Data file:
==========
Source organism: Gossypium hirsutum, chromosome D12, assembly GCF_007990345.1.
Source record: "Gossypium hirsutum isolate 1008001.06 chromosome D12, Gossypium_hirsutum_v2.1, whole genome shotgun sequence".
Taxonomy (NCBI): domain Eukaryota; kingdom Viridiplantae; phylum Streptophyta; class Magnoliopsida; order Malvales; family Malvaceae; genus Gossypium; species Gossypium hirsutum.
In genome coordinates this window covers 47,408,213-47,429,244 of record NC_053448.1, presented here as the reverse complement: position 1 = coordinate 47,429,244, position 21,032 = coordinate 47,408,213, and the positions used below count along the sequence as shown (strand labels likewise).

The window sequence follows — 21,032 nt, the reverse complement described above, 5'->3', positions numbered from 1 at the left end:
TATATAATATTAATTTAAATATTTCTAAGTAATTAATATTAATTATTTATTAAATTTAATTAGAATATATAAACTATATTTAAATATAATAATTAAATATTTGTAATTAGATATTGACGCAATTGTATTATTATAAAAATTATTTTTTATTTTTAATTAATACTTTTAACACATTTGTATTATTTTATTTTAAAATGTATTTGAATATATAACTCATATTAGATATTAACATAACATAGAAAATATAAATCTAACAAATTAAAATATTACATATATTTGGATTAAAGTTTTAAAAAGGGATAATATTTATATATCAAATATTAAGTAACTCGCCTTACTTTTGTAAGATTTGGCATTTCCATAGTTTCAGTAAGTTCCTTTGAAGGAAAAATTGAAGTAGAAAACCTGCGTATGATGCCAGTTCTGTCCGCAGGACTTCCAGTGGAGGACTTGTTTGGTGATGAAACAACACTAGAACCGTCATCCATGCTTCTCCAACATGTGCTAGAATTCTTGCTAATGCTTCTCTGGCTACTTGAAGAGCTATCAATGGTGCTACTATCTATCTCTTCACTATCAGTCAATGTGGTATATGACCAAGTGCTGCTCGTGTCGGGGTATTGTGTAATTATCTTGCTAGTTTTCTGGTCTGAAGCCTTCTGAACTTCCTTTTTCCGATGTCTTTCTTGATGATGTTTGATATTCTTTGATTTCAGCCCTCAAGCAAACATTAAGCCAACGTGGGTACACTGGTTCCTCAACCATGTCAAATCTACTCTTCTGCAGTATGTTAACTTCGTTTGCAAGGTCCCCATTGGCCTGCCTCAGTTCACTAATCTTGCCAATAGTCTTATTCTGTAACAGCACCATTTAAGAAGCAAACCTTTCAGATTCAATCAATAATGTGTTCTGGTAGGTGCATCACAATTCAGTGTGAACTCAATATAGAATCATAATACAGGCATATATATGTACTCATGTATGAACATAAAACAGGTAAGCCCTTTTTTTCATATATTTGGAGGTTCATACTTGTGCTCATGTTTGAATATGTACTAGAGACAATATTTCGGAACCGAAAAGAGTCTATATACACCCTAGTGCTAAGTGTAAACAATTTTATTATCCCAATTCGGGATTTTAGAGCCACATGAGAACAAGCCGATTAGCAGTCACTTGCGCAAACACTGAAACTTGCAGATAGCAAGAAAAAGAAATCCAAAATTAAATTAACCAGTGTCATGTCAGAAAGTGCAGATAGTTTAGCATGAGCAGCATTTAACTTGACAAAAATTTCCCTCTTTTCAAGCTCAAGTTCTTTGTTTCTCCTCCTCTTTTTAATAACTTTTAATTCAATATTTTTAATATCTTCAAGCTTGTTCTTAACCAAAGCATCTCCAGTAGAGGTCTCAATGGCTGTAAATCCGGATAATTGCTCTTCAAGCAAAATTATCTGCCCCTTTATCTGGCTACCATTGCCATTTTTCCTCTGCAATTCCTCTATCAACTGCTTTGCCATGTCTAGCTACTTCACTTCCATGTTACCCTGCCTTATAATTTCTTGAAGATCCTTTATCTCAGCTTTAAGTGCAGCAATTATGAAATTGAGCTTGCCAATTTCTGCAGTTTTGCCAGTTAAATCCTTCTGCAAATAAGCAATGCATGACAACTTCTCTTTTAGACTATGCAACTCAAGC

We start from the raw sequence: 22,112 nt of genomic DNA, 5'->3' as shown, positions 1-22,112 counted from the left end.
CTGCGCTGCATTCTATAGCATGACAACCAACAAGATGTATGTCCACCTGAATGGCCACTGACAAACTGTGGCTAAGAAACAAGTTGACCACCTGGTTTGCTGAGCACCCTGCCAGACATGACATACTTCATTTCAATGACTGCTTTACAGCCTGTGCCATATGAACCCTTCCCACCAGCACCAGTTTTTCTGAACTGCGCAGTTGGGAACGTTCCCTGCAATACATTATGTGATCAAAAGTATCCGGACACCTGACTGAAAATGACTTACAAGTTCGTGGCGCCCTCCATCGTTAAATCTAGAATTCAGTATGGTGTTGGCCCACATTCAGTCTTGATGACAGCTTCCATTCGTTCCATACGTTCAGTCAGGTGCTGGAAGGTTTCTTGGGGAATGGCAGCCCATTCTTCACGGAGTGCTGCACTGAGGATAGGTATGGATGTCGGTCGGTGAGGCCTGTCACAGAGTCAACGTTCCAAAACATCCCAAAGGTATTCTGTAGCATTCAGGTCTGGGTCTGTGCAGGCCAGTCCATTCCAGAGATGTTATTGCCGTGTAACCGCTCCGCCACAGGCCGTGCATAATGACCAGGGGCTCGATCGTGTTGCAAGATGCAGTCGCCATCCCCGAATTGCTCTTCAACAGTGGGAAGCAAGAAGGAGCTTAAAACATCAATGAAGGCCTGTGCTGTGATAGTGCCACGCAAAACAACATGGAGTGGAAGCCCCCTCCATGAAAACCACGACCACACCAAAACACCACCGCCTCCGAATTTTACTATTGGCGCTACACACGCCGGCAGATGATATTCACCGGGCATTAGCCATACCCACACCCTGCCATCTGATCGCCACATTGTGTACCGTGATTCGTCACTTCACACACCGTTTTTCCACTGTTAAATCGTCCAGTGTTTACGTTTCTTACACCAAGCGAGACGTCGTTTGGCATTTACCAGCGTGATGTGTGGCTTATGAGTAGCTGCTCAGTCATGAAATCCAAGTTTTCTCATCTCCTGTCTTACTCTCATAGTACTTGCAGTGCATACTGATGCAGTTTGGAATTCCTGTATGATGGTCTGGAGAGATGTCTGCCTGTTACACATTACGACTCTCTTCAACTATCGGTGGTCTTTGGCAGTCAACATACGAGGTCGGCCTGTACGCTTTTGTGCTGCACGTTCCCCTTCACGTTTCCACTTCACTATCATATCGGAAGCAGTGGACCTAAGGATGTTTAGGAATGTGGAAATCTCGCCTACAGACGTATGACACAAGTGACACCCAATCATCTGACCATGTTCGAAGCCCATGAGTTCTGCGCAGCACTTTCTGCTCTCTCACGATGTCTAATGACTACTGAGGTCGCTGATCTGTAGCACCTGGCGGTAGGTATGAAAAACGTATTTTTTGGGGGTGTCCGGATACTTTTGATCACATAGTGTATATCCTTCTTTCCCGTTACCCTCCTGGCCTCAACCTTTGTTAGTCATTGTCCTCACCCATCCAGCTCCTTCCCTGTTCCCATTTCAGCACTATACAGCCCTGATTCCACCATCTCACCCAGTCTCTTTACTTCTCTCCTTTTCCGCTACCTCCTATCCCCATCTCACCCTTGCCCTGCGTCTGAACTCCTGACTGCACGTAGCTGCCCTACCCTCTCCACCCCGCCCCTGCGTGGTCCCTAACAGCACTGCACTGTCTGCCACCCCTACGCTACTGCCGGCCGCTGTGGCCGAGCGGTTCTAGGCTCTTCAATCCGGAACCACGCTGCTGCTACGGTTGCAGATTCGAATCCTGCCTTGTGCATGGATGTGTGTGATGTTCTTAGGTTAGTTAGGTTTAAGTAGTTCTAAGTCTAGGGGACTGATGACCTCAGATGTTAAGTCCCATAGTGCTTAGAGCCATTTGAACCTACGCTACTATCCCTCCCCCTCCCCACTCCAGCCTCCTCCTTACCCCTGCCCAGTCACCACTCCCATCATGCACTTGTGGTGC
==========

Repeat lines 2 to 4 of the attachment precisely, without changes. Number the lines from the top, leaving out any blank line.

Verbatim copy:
Source record: "Gossypium hirsutum isolate 1008001.06 chromosome D12, Gossypium_hirsutum_v2.1, whole genome shotgun sequence".
Taxonomy (NCBI): domain Eukaryota; kingdom Viridiplantae; phylum Streptophyta; class Magnoliopsida; order Malvales; family Malvaceae; genus Gossypium; species Gossypium hirsutum.
In genome coordinates this window covers 47,408,213-47,429,244 of record NC_053448.1, presented here as the reverse complement: position 1 = coordinate 47,429,244, position 21,032 = coordinate 47,408,213, and the positions used below count along the sequence as shown (strand labels likewise).